SHIP OF FOOLS 1998
by American Deadheads Margret Mc Lamb & Michael Kelly
Eight hours on the road to Potsdam from Frankfurt: the first summery heat, holiday traffic, relentless construction and a kaput car stereo. Finally entering the city, my wife Marguerite and I began to rethink our Ship of Fools weekend plans; maybe we were attending a Dead celebration on the Ship for Fools. Lost sailors, we somehow found our way directly to the dock for the Theaterschiff. (Perhaps the compass always does point to Terrapin). The sun began to shine in our back door once again; we saw the flyer for “30-31 Mai Ship of Fools Deadhead Celebration” and knew we were at the station. Tuning in to Linus and Deadicace on the evening radio showbroadcast from Berlin, we made our way to the Pirschheide campground. We pulled into the reception lodge, with no idea what or who to expect, and were immediately greeted by several Euroheads from Hamburg. A gleeful surprise! We pitched our tent in what became a small Deadhead village, peacefully chatted with our old friends and let the night sing us to sleep. With the morning sun came pleasant anticipation. It had been several months since the last full-blown Dead meeting; tonight was going to be special. The day was free for relaxing and taking in some of Potsdam´s many sights and offerings; Sanssouci Palace and Park were a perfect choice for this. Enjoying a perfect blue sky and bright sun, we left our cares behind as we wandered for several hours amid great beauty, both natural and manmade. An interesting tie: above the entry to his house, Jerry posted a sign bearing the same name, Sanssouci: “No problem”. Experiencing the park, we felt the same way. We eventually made our way to the Ship of Fools for the three o´clock sound check. Deadicace was just arriving. Setting up equipment and chatting with the other deadheads, they were as excited as us about what the night held in store. Totally psyched, we returned to the camp ground and prepared for the evening. Several Deadheads had newly arrived on the scene, bringing with them more excitement and brewing expectations. After a meal of grilled veggies, chicken and bratwurst, a few beers, a nap, and an inspiring thunderstorm, we all left the campground for the Ship.
For live music, the Ship is a terrific venue. The stage is located down the hatch, and the cavernous, wooden hull induced a sound that was just exactly right. The dim red lighting created a surreal atmosphere that made one feel as if they had stepped into a completely different world. By 1100 things had gotten loose on board the Ship. Everyone was smiling, breathing the scene in without a care in the world.Two members of the band Wild Horses opened the music with several Dead numbers. Received very well, they had the crowd clapping to rousing renditions of tunes such as Deep Elem Blues. Immediately after the Wild Horses´ set´s end, Deadicace took the stage. They were literally a reincarnation of the 1973 Dead line up with a much better Donna, in the person of Nikki Matheson. The band stormed into a juicy Bertha, the perfect opener! The crowd was already in overdrive before the conclusion of the first number and was ready for anything. A fine When Push Comes to Shove segued into a great Stranger.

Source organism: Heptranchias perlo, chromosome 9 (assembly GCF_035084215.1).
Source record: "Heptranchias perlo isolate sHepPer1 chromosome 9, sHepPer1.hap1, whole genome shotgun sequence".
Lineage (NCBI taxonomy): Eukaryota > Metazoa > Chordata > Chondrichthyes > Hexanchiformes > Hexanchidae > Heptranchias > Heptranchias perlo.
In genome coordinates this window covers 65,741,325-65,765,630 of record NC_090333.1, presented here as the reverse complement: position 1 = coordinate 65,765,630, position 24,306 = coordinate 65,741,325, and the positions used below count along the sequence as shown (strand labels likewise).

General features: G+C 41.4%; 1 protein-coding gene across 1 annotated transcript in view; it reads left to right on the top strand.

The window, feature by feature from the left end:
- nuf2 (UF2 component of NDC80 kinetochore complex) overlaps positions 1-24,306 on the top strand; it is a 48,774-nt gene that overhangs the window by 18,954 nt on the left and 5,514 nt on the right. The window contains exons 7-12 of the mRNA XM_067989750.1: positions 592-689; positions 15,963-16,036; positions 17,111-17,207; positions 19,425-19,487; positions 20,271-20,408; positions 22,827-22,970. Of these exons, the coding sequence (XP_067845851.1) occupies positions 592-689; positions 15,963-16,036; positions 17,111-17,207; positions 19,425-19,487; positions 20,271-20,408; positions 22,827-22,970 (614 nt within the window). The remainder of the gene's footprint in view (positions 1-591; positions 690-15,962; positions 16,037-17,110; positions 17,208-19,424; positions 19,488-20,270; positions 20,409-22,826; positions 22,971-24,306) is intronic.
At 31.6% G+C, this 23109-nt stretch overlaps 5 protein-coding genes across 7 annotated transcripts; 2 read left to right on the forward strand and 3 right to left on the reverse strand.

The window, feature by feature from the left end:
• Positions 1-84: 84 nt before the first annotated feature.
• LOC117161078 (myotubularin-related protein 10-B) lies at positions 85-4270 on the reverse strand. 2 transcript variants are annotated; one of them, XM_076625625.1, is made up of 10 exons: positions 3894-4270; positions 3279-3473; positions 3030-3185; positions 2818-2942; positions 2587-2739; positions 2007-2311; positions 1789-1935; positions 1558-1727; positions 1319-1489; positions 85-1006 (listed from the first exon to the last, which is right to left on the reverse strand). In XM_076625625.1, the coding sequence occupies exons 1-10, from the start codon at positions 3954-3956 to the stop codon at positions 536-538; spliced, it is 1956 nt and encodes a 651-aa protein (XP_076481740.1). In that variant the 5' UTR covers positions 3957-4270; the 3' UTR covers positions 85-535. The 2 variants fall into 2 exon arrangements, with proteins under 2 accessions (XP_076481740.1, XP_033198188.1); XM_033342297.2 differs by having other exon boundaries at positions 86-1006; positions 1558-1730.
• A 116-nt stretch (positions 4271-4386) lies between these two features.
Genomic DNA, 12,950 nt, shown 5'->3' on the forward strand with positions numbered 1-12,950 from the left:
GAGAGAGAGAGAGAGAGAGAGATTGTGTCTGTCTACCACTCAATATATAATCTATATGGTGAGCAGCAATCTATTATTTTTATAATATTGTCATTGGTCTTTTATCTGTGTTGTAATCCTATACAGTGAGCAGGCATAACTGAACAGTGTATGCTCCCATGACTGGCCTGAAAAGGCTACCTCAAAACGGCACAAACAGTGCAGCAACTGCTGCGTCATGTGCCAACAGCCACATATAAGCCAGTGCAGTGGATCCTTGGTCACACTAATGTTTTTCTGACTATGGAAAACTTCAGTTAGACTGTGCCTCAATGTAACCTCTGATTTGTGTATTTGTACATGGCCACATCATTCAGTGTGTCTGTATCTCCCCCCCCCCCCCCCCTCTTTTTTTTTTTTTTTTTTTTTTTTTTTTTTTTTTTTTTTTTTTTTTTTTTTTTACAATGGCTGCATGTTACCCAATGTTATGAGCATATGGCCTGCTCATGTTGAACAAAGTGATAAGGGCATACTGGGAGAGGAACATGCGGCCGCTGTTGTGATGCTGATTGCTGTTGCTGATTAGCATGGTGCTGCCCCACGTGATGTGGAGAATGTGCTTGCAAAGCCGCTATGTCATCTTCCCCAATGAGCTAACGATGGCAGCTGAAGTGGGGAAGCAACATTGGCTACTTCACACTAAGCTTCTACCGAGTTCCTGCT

Things could only get stranger and certainly did with tremendous versions of Jack Straw, Friend of the Devil, and West LA Fade Away. The Dead couldn´t have played any better to get a crowd moving as we were. The set concluded with a blistering Shakedown that nearly sank the ship, with the frenzied revelry and grooving on board. After a much needed break, Deadicace reemerged and slipped into an unusual second set opener, Hey Pocky Way. Nice call, guys! The second set then exploded with magnificient versions of Viola Lee Blues, Playing, Eyes, Morning Dew, and Lovelight. At times during Playing, Eyes, and Lovelight, I was at Winterland 1974. This scene is exactly how I imagine those nights of yore. Baccanalian dancing, gleaming eyes, and smiling, blissful faces. The first encore was no surprise and a pleasant one at that — to have One More Saturday Night was essential, and Deadicace jammed the tune on this (Sunday) morning. Shining Star closed the show on a completely wistful and hopeful note. Another great call by the band. What more could Sunday night hold in store? The music ended just after three o´ clock with everyone starry eyed and happy. We headed back to the campground, and all who could stay the next night were thrilled at the prospect already.
Radio Eins, Potsdam, Germany. Live Acoustic Broadcast 29.05.98:
Friend Of The Devil, Deep Elem Blues, The Lee Shore
Bertha, When Push Comes to Shove, Feel Like a Stranger, Cold Rain and Snow, Mississippi Half Step, Jack Straw, Big River, Friend of the Devil, West L.A. Fadeaway, Shakedown Street Hey Pocky Way, Loose Lucy, I Need a Miracle > Viola Lee Blues, Candyman > Playing in the Band > Eyes of the World > Drums > Space > Playing reprise > Morning Dew, Turn on Your Lovelight One More Saturday Night, Shining Star (sitting in Matthias Peter (drums) from Eyes > end
´Ship of Fools´, Theaterschiff, Potsdam, Germany. 31.05.98
(with Nikki Matheson)
Help on the Way > Slipknot! > Franklin´s Tower > Wharf Rat, How Sweet It Is, Sailing Shoes > He´s Gone > Here Comes Sunshine, Sugaree, The Harder They Come, To Lay Me Down, Casey Jones China Cat Sunflower > I Know You Rider, Black Peter, Mr Charlie, Truckin´ > The Other One > Whipping Post > Drums > Space > Terrapin > At a Siding > Stella Bleue, Deal, Scarlet Begonias > Fire on the Mountain > Not Fade Away, Ship of Fools E: Easy to Slip> Dear Prudence> We Bid You Goodnight
(sitting in: Matthias Peter (drums) from Truckin´ > end; Hajo Lorenz (guitar, vocals) for Scarlet>Fire>NFA)